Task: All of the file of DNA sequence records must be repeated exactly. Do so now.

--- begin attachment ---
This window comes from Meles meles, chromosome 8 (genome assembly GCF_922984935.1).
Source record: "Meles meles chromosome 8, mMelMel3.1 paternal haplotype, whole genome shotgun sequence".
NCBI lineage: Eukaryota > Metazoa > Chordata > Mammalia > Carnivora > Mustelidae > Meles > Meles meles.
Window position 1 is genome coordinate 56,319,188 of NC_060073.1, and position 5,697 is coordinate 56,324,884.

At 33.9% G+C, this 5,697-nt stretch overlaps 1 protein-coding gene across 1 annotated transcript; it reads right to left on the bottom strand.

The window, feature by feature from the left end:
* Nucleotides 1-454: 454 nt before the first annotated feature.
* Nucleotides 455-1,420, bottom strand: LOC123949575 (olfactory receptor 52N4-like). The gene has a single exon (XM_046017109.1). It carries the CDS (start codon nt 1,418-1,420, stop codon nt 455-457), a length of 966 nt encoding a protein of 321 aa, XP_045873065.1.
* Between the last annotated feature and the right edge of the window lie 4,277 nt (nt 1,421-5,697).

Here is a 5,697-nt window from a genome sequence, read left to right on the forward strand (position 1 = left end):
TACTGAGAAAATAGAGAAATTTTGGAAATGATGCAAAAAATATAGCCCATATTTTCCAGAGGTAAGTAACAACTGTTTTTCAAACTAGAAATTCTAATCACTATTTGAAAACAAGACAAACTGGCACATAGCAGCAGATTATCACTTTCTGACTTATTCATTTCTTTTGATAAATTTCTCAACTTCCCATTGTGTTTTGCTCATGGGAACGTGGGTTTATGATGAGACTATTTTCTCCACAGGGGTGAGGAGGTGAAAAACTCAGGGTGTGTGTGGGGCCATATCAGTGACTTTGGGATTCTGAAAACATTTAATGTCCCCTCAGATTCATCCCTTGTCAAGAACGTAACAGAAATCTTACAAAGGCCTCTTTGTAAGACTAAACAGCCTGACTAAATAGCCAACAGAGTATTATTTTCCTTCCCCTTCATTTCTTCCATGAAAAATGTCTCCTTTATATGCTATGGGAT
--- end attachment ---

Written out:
This window comes from Meles meles, chromosome 8 (genome assembly GCF_922984935.1).
Source record: "Meles meles chromosome 8, mMelMel3.1 paternal haplotype, whole genome shotgun sequence".
NCBI lineage: Eukaryota > Metazoa > Chordata > Mammalia > Carnivora > Mustelidae > Meles > Meles meles.
Window position 1 is genome coordinate 56,319,188 of NC_060073.1, and position 5,697 is coordinate 56,324,884.

At 33.9% G+C, this 5,697-nt stretch overlaps 1 protein-coding gene across 1 annotated transcript; it reads right to left on the bottom strand.

The window, feature by feature from the left end:
* Nucleotides 1-454: 454 nt before the first annotated feature.
* Nucleotides 455-1,420, bottom strand: LOC123949575 (olfactory receptor 52N4-like). The gene has a single exon (XM_046017109.1). It carries the CDS (start codon nt 1,418-1,420, stop codon nt 455-457), a length of 966 nt encoding a protein of 321 aa, XP_045873065.1.
* Between the last annotated feature and the right edge of the window lie 4,277 nt (nt 1,421-5,697).

Here is a 5,697-nt window from a genome sequence, read left to right on the forward strand (position 1 = left end):
TACTGAGAAAATAGAGAAATTTTGGAAATGATGCAAAAAATATAGCCCATATTTTCCAGAGGTAAGTAACAACTGTTTTTCAAACTAGAAATTCTAATCACTATTTGAAAACAAGACAAACTGGCACATAGCAGCAGATTATCACTTTCTGACTTATTCATTTCTTTTGATAAATTTCTCAACTTCCCATTGTGTTTTGCTCATGGGAACGTGGGTTTATGATGAGACTATTTTCTCCACAGGGGTGAGGAGGTGAAAAACTCAGGGTGTGTGTGGGGCCATATCAGTGACTTTGGGATTCTGAAAACATTTAATGTCCCCTCAGATTCATCCCTTGTCAAGAACGTAACAGAAATCTTACAAAGGCCTCTTTGTAAGACTAAACAGCCTGACTAAATAGCCAACAGAGTATTATTTTCCTTCCCCTTCATTTCTTCCATGAAAAATGTCTCCTTTATATGCTATGGGAT